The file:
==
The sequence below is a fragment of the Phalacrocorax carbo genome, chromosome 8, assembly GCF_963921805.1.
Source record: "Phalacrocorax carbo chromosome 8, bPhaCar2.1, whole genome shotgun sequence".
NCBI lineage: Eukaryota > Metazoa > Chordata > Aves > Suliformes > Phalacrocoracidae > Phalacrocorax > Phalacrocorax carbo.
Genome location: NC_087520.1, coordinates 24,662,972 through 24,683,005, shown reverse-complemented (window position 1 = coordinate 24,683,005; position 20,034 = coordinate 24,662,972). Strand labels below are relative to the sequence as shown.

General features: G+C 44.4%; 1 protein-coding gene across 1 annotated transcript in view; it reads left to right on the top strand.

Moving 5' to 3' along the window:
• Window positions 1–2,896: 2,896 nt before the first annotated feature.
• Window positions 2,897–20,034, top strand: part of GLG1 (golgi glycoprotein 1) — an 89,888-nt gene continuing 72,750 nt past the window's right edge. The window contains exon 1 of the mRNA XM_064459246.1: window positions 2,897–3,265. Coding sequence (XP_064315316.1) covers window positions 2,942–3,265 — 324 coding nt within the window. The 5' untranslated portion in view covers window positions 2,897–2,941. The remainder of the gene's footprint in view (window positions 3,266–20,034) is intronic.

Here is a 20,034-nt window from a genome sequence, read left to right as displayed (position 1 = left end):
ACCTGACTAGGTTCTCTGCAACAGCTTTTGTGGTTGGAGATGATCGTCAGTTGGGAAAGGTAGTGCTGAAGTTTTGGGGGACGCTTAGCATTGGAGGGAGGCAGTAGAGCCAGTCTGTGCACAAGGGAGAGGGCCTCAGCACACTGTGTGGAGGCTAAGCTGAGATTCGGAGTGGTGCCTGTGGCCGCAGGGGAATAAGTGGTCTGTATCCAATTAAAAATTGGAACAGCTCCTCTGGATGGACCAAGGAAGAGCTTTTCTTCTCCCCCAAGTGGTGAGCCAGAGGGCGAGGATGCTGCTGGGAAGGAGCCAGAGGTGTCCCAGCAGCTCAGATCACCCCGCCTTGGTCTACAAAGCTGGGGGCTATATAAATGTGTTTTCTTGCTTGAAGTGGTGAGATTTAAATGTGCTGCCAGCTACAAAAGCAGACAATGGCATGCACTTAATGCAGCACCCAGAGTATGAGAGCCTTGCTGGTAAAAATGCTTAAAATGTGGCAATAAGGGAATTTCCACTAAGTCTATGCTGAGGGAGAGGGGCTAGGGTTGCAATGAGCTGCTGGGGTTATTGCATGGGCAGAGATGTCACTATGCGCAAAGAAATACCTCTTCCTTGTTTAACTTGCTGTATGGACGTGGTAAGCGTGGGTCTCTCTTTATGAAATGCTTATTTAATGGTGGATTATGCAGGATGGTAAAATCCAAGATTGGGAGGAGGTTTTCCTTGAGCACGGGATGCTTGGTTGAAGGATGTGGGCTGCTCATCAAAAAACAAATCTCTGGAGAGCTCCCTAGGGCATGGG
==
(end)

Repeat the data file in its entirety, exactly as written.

The sequence below is a fragment of the Phalacrocorax carbo genome, chromosome 8, assembly GCF_963921805.1.
Source record: "Phalacrocorax carbo chromosome 8, bPhaCar2.1, whole genome shotgun sequence".
NCBI lineage: Eukaryota > Metazoa > Chordata > Aves > Suliformes > Phalacrocoracidae > Phalacrocorax > Phalacrocorax carbo.
Genome location: NC_087520.1, coordinates 24,662,972 through 24,683,005, shown reverse-complemented (window position 1 = coordinate 24,683,005; position 20,034 = coordinate 24,662,972). Strand labels below are relative to the sequence as shown.

General features: G+C 44.4%; 1 protein-coding gene across 1 annotated transcript in view; it reads left to right on the top strand.

Moving 5' to 3' along the window:
• Window positions 1–2,896: 2,896 nt before the first annotated feature.
• Window positions 2,897–20,034, top strand: part of GLG1 (golgi glycoprotein 1) — an 89,888-nt gene continuing 72,750 nt past the window's right edge. The window contains exon 1 of the mRNA XM_064459246.1: window positions 2,897–3,265. Coding sequence (XP_064315316.1) covers window positions 2,942–3,265 — 324 coding nt within the window. The 5' untranslated portion in view covers window positions 2,897–2,941. The remainder of the gene's footprint in view (window positions 3,266–20,034) is intronic.

Here is a 20,034-nt window from a genome sequence, read left to right as displayed (position 1 = left end):
ACCTGACTAGGTTCTCTGCAACAGCTTTTGTGGTTGGAGATGATCGTCAGTTGGGAAAGGTAGTGCTGAAGTTTTGGGGGACGCTTAGCATTGGAGGGAGGCAGTAGAGCCAGTCTGTGCACAAGGGAGAGGGCCTCAGCACACTGTGTGGAGGCTAAGCTGAGATTCGGAGTGGTGCCTGTGGCCGCAGGGGAATAAGTGGTCTGTATCCAATTAAAAATTGGAACAGCTCCTCTGGATGGACCAAGGAAGAGCTTTTCTTCTCCCCCAAGTGGTGAGCCAGAGGGCGAGGATGCTGCTGGGAAGGAGCCAGAGGTGTCCCAGCAGCTCAGATCACCCCGCCTTGGTCTACAAAGCTGGGGGCTATATAAATGTGTTTTCTTGCTTGAAGTGGTGAGATTTAAATGTGCTGCCAGCTACAAAAGCAGACAATGGCATGCACTTAATGCAGCACCCAGAGTATGAGAGCCTTGCTGGTAAAAATGCTTAAAATGTGGCAATAAGGGAATTTCCACTAAGTCTATGCTGAGGGAGAGGGGCTAGGGTTGCAATGAGCTGCTGGGGTTATTGCATGGGCAGAGATGTCACTATGCGCAAAGAAATACCTCTTCCTTGTTTAACTTGCTGTATGGACGTGGTAAGCGTGGGTCTCTCTTTATGAAATGCTTATTTAATGGTGGATTATGCAGGATGGTAAAATCCAAGATTGGGAGGAGGTTTTCCTTGAGCACGGGATGCTTGGTTGAAGGATGTGGGCTGCTCATCAAAAAACAAATCTCTGGAGAGCTCCCTAGGGCATGGG